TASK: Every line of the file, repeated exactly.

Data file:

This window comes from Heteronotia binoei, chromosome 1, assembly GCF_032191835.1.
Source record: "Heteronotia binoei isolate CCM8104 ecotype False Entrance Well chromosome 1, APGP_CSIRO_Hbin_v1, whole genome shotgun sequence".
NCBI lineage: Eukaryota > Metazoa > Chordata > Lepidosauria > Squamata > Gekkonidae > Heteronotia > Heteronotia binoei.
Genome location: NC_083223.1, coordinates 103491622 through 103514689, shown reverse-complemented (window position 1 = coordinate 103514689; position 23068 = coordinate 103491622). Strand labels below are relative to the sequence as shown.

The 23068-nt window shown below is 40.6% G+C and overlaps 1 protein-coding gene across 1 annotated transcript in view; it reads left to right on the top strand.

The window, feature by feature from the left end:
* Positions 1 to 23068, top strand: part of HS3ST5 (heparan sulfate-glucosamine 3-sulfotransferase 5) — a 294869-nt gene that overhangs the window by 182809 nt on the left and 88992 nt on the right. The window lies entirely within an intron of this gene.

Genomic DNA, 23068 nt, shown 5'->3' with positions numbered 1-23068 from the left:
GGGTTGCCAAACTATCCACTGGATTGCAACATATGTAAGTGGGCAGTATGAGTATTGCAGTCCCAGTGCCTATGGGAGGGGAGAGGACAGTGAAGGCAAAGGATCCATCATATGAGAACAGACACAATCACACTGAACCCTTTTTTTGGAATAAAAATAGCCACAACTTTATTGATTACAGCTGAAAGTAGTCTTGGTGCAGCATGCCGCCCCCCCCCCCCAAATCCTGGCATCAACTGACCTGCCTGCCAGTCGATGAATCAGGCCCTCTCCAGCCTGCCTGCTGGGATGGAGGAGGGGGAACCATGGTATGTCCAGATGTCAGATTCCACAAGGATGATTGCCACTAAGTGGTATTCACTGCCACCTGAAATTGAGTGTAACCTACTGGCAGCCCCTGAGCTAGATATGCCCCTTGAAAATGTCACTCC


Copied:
This window comes from Heteronotia binoei, chromosome 1, assembly GCF_032191835.1.
Source record: "Heteronotia binoei isolate CCM8104 ecotype False Entrance Well chromosome 1, APGP_CSIRO_Hbin_v1, whole genome shotgun sequence".
NCBI lineage: Eukaryota > Metazoa > Chordata > Lepidosauria > Squamata > Gekkonidae > Heteronotia > Heteronotia binoei.
Genome location: NC_083223.1, coordinates 103491622 through 103514689, shown reverse-complemented (window position 1 = coordinate 103514689; position 23068 = coordinate 103491622). Strand labels below are relative to the sequence as shown.

The 23068-nt window shown below is 40.6% G+C and overlaps 1 protein-coding gene across 1 annotated transcript in view; it reads left to right on the top strand.

The window, feature by feature from the left end:
* Positions 1 to 23068, top strand: part of HS3ST5 (heparan sulfate-glucosamine 3-sulfotransferase 5) — a 294869-nt gene that overhangs the window by 182809 nt on the left and 88992 nt on the right. The window lies entirely within an intron of this gene.

Genomic DNA, 23068 nt, shown 5'->3' with positions numbered 1-23068 from the left:
GGGTTGCCAAACTATCCACTGGATTGCAACATATGTAAGTGGGCAGTATGAGTATTGCAGTCCCAGTGCCTATGGGAGGGGAGAGGACAGTGAAGGCAAAGGATCCATCATATGAGAACAGACACAATCACACTGAACCCTTTTTTTGGAATAAAAATAGCCACAACTTTATTGATTACAGCTGAAAGTAGTCTTGGTGCAGCATGCCGCCCCCCCCCCCCAAATCCTGGCATCAACTGACCTGCCTGCCAGTCGATGAATCAGGCCCTCTCCAGCCTGCCTGCTGGGATGGAGGAGGGGGAACCATGGTATGTCCAGATGTCAGATTCCACAAGGATGATTGCCACTAAGTGGTATTCACTGCCACCTGAAATTGAGTGTAACCTACTGGCAGCCCCTGAGCTAGATATGCCCCTTGAAAATGTCACTCC